The Evolution of Arranged Marriage

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arranged marriages

Arranged marriage has evolved a lot over the years and in urban cities more people are choosing arranged marriage rather than being forced into it. In the metro city circles of American degrees and European handbags, arranged marriage in the 2010’s seems like an odd fit but one that is working out well for many people, a bit like molecular gastronomy at trendy new restaurants.

Sure the basic concept is unchanged- two individuals being introduced through family or relatives with the hope to find love- but the plating up is contemporary and impressive.  You can meet many different people before you narrow down on ‘the one’ and you can also take as much time as you need before you make the decision.

If by a certain age someone is unmarried and single, certain speculations are made – something is wrong, why are you still single? Isn’t online dating a version of arranged marriage? What is the difference between being introduced to someone through your family instead of friends? If you don’t marry by a certain age all the good ones will be gone!

Even if we were to assume that finding a spouse is like Zara’s end of season sale and you must find your size while stocks last- life is unpredictable and who knows what’s in store anyway.

In a time where most young men and women are launching their own companies and running successful businesses, trusting someone with such a major decision seems retro. Realistically if you are an urban youth that is working and living life on your own terms, chances are you are acquainted with heartbreak as well. For many that have been once hurt and are now twice shy, letting friends and family do a little matchmaking might be a logical choice because they will have your best interest at heart.

For a large part of the Indian population freedom of choice, while selecting a spouse is restricted, most women in rural areas have virtually no say before or after marriage. Oftentimes parents will have decided the marital fate of their children when they are still infants. In contrast, for the liberal and pseudo-liberal urban families arrange marriage is a viable option to depend on but unfortunately even that can’t guarantee happily ever after.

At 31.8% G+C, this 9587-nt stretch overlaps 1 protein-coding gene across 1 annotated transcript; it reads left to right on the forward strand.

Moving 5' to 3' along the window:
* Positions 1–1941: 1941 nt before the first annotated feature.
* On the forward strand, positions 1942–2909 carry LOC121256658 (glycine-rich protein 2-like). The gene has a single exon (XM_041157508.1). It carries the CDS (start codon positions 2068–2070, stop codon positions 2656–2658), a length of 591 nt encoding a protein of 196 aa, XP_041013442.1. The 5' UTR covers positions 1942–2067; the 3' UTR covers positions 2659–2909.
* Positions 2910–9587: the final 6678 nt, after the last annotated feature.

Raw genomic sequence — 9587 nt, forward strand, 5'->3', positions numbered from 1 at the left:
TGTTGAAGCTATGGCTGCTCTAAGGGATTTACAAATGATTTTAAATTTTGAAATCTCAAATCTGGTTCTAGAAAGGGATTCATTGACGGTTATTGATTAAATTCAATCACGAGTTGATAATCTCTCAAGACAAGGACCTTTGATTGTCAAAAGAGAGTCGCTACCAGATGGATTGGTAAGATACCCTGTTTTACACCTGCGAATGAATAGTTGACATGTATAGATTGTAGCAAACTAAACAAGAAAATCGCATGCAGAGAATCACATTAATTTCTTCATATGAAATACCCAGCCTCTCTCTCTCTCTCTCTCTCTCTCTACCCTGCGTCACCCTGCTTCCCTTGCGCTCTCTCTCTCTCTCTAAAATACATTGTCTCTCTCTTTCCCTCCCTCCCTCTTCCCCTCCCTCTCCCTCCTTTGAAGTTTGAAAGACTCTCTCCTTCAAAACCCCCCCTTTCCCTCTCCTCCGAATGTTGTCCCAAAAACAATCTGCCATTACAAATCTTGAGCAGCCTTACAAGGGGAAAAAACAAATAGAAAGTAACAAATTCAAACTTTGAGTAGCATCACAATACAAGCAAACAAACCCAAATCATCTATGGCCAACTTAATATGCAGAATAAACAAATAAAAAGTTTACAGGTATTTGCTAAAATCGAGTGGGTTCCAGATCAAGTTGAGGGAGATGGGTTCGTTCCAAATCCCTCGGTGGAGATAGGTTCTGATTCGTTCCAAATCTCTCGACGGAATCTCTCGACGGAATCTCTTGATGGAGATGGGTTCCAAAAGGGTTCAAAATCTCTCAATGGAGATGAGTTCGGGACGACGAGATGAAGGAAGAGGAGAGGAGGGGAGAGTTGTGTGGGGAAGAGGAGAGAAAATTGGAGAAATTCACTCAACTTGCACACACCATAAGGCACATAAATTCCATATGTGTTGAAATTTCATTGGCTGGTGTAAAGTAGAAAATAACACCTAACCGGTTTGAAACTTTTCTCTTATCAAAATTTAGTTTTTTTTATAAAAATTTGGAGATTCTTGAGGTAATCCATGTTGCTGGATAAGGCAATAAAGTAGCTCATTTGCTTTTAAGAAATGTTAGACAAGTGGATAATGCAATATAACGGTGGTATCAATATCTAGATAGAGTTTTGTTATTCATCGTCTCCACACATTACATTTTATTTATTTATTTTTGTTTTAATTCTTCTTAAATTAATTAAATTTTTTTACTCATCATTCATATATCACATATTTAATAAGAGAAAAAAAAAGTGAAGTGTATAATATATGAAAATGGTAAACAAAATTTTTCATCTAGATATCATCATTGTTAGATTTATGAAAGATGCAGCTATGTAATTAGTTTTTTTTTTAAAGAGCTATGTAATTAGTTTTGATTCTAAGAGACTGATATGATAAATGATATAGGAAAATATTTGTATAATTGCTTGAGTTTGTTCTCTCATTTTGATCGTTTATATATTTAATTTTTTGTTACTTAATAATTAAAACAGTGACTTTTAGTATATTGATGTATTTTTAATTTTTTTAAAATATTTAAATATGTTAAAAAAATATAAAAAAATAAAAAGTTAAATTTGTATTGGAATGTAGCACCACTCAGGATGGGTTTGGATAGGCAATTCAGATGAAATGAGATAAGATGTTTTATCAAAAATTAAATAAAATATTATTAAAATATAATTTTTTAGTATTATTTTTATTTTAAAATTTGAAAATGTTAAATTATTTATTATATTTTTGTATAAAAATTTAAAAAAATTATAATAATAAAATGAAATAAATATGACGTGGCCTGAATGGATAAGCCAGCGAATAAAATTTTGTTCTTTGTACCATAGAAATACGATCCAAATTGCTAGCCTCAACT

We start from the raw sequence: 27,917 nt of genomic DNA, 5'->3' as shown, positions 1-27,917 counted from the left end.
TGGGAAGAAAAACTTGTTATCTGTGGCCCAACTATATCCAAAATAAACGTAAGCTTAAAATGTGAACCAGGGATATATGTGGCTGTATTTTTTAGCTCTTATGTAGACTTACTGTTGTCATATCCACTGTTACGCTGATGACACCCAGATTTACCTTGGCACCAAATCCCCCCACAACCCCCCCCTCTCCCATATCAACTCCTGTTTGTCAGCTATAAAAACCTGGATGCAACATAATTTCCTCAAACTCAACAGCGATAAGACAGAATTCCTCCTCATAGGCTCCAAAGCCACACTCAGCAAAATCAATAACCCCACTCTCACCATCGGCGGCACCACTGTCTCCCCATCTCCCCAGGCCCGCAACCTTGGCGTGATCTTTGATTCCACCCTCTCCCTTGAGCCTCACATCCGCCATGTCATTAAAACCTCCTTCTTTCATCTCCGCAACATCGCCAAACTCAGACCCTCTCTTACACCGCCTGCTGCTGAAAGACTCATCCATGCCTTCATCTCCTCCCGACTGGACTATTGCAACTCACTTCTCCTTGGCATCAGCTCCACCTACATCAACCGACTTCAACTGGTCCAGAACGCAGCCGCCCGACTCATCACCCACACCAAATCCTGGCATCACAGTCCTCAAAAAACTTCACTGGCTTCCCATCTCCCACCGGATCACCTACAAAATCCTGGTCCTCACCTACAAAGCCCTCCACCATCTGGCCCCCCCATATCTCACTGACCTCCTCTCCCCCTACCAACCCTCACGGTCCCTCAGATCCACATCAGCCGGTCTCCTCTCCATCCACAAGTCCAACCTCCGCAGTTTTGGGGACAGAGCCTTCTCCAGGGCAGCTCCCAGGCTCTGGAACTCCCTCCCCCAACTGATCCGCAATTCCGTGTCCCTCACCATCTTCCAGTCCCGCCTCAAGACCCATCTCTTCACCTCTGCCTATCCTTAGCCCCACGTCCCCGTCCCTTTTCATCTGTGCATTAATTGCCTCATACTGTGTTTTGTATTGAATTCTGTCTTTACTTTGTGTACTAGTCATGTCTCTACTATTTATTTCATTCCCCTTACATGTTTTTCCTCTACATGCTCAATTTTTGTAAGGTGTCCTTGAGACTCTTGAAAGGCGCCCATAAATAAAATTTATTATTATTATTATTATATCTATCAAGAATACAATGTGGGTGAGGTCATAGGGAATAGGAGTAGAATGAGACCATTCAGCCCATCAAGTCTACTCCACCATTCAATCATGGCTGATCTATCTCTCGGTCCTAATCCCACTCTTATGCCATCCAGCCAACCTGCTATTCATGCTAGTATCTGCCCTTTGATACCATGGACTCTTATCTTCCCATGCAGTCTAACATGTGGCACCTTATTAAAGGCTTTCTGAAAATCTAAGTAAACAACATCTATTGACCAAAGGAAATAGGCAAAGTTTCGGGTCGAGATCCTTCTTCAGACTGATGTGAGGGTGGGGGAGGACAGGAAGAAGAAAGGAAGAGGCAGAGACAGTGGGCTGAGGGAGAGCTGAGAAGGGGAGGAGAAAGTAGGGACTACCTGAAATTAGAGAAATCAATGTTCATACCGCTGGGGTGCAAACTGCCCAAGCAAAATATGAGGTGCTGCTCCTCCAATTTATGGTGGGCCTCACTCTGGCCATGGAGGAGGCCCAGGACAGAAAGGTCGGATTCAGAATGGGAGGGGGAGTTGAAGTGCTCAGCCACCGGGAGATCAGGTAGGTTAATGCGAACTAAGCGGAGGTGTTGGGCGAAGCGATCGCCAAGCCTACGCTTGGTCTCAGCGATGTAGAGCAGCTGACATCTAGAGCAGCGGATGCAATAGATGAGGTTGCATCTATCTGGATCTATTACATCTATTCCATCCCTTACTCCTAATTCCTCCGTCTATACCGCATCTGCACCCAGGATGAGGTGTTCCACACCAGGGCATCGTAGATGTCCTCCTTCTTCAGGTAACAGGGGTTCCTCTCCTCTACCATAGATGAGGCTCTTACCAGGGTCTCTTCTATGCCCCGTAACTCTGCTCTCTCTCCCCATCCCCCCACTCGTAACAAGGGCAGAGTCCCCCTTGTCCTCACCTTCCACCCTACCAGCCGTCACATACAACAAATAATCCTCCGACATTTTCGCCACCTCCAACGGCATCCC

In a 2013 survey, 74 % Indians voted in favor of arranged marriages perhaps frivolous hook ups and damaged relationships have discouraged us from being capable of trusting ourselves. After all, heartbreak can cause self-doubt in the minds of even the most intelligent adults.

Most of us don’t choose the country we are born in and that shapes our identity, we don’t choose the schools we are sent to, and that shapes our upbringing, we don’t even choose our first language and that shapes up how we think. Perhaps marriage is an extension of the same flow of involuntary choices.

And what does it take to whip up a successful marriage anyway? Must each candidate check out all the boxes of being nice, successful and family oriented in order of priority? Must their names be compatible enough to create a cute hashtag for social media?

In an age where people exit and enter each other’s lives with no warning, how a happy couple first met is probably unimportant. Even the most open-minded, privileged people can choose arranged marriage and even the most humble residents of small towns can have an against-all-odds love marriage.

No one wants to eat the same home-made food everyday, but as we age and live independently, the value of homemade food increases. If the same homemade food is dotted edible flowers and doused in nitrogen fumes then it starts to feel like a whole different meal altogether. A deconstructed jalebee or a paan sorbet with honey foam may seem like an upgraded version of the food we have been eating for years, or maybe a jalebee is a jalebee regardless of the shape it is presented in. Ultimately, reality lies in the eyes of the beholder and it takes all types of people and marriages to make a world.

 

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